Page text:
This has left some local authorities unable to replace ageing columns.
"Demand for equipment is very high," said one consultant who advises on PFI street lighting schemes. "Some authorities have had difficulties."
In total, since street lighting was flagged as a good candidate for PFI in 2002, 25 schemes have been approved.
More major projects are also in the pipeline. The Department for Transport recently awarded PFI credits to Oldham and Rochdale Metropolitan Borough Councils for a joint 25 year, £140M street lighting PFI (NCE 1 November).
County Surveyors' Society's (CSS) UK Lighting Board chairman Roger Elphick said he was aware of growing delays in delivering columns and this may have much to do with the sheer number of lamp posts that are past their design life.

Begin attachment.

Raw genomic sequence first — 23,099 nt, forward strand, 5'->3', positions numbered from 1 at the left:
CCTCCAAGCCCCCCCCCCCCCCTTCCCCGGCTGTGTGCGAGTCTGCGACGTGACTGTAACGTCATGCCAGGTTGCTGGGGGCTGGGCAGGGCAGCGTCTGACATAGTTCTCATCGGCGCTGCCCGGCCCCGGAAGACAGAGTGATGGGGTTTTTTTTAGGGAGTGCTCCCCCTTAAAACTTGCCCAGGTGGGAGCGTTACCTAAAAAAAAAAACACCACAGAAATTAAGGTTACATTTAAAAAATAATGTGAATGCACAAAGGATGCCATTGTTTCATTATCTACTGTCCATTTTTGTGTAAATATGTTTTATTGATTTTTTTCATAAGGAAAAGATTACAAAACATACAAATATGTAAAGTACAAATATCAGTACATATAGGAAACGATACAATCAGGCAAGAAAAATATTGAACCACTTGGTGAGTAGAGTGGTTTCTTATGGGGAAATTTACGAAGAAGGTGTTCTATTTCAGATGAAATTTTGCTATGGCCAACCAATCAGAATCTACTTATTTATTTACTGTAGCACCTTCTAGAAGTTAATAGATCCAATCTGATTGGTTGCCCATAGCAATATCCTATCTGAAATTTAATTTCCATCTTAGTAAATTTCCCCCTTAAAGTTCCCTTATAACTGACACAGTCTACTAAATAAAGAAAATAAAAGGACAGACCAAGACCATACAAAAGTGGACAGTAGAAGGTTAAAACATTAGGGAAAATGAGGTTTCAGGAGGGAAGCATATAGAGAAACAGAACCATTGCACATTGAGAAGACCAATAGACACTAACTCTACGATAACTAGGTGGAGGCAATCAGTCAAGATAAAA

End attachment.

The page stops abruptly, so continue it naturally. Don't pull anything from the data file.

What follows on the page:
Elphick said the design life of a typical street lamp column was between 25 and 30 years, but a survey in 2006 found that 1.5M out of 6.1M lighting columns in England were 40 or more years old.
Elphick said that in 2006, he estimated that there was a funding backlog of £1.1bn to replace ageing lighting columns.
"We are working on the risk management of lighting columns. Priority columns are generally the older ones or those by the sea, which suffer from the more corrosive environment."
The dearth of lighting columns is so pronounced that large PFI schemes have found columns in short supply.
One local authority contacted by NCE is about to let its PFI contract.
The authority was concerned their contractor would be unable to secure columns and has looked at securing some from abroad and lengthening the installation period to combat the problem.
Lighting columns in England
Are 40 or more years old